Number seven(?) in an eight-part series.
This is a compilation of the best eight entries from Prince’s recent No ArtPunk contest. Basically, you had to use published monsters, magic items, etc, with one unique allowance allowed in each category. Settle in, I’m reviewing one adventure at a time. Also, I admit that an orgy of women, wine, bread, circuses, and self-absorbed loathing kept me from reading Prince’s commentary earlier. So I’m going in to this blind. Let’s see what “winning” entries look like, shall we?
Vault of the Warlord By Justin Todd 1e Levels 1-3
This twenty page adventure features a dungeon with thirty rooms as well as a nearby town and wilderness area. It’s got a Deathtrap vibe, but not an unfair one. A good example of pushing your luck, over and over again. Smart play yields rewards. It’s also a little light on the evocative text.
What a strange little adventure. Strange in a good way. It feels like one of those dungeons of old. Multiple entrances ,lots of whit to fuck with. Almost verging on a funhouse vibe, but never crossing the line in that territory. I can see analogies to Tomb of Horrors, without as much Deathtrap.
We get a small town nearby. A temple the party can take over and get worshippers, a wise woman and her witch sister. A thief to fence shit … that may screw the party over. And the local lord who “will house & feed a man, provided he submits to bathing.” Specificity. That’s what he town has. Little details like that the DM can riff off of. Just enough description to run it and riff. Which is the way I like things in town. The town provides rumors to a cursed dungeon, and off to th wilderness the party goes. To find a number of interesting encounters, from a bandit gang, to Karl the Ogre … who is a troll cursed to not harm men except in self defense. A tribe of giant beavers has build a great dam … and underneath is the dungeon. If you get them to drain the lake, or do it against their will, you will get a new dungeon enctrance. One of several scattered throughout the region, from traditional entrances to others like the beaver lake or one guarded by Karl. It all kind of works together. There’s a kind of mellow vibe to the writing, but the encounters make sense and have just enough detail to generally bring them to life, with a few exceptions.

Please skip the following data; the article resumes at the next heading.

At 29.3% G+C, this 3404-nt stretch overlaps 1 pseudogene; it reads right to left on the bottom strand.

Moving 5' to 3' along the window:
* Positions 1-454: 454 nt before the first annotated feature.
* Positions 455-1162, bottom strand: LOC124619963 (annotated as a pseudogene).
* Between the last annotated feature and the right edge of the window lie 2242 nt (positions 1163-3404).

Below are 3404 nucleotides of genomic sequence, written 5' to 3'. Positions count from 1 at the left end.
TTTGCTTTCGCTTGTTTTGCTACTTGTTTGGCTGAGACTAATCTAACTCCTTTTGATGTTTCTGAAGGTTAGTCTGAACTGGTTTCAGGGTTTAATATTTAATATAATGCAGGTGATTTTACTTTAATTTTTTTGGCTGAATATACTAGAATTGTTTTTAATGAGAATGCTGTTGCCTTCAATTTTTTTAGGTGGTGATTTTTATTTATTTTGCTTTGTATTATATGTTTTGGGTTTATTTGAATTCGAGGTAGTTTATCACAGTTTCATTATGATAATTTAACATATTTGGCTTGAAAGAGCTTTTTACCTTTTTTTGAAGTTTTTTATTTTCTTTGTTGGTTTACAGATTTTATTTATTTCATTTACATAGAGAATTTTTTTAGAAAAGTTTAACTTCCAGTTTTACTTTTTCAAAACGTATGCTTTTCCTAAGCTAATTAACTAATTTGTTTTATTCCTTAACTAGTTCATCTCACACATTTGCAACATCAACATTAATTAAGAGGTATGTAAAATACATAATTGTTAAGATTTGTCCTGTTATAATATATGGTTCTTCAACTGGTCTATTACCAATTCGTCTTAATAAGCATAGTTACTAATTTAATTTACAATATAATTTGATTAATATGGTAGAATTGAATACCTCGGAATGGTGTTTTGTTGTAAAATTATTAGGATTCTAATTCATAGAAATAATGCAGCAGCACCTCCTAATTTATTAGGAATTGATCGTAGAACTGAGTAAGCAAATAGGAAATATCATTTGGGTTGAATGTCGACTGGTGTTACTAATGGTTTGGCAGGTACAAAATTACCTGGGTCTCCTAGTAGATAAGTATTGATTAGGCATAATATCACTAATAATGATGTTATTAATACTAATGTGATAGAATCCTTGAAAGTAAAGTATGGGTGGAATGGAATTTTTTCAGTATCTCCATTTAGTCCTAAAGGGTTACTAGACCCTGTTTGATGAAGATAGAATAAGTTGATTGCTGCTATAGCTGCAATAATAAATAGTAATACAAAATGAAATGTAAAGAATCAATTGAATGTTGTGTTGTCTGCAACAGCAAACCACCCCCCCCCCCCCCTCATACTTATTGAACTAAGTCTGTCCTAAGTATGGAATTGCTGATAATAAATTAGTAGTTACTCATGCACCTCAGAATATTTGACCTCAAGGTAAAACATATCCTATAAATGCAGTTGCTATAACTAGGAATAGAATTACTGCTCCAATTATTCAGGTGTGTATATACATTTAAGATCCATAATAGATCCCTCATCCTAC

The dungeon proper is basically a giant room with several doors off of it, and several side corridors with rooms off of them. It’s an interesting design, and reminds me a bit of Mordenkainen’s Fantastic Adventure. There are flooded areas and partially flooded areas … or maybe not depending on your beaver damn experiences …
Formatting is good and easy to use and scan. The encounters are interactive. Some sodium bricks for your flooded water journey. Or finding a coffin with a staked vampire in it … and some magical swords at his side. What to do what to do? The pushing your luck thing. You know what’s gonna happen. Nother vampire has stakes through her eyes and is weakened … a continual threat. A ceiling held up by an immovable rod. You want the rob, don’t you? Treasure can be generous … but it’s always got something going on, like the vampire, or the ceiling, or swords that are catatonic until something else happens. You’re gonna have to work for shit. It’s the Hidden Depth that is sometimes talked about … but not the depth that is esoterically twelve layers deep. It’s accessible and approachable by the party.
It is the writing that I’d like to comment most on. It’s terse. Maybe too much so. The situations are interesting, and they work together to give you a good sense of the place, but the individual encounters can lack quite a bit.
“There is an enormous set of Drums of Panic stored here.” Well, ok. Not much really interesting or evocative about that description is there? Either for the room or for the drums? Or, maybe something like “This area contain the ruined bodies of several cultists, with only tatterred robes and skeletal or desiccated remains.” That’s in a room with the title “Profane Temple.’ You need to run with that. Or “hundreds of corpses are piled & stacked here …” These are not bad words in and of themself (though I could take exception to the “this area contains …” padding) but there is just nothing more beyond that. I could use just a sentence more, on the context the object is in, and maybe a descriptive word or two more for the object itself.
Oh, and some rooms have something that could be considered either read-aloud or a DM overview. It’s cringe. “The air is stale & fetid. Too-cold water laps the knees. Death visited this place.” Uh huh. That’s a little fantasy novelist try-hard. There ARE zombies under that water, which is a classic encounter, and one of them has a jewel in its gut. Yeah for gutting monsters like I am 13YO again! So, great encounters, but the writing needs to be bumped up a notch.
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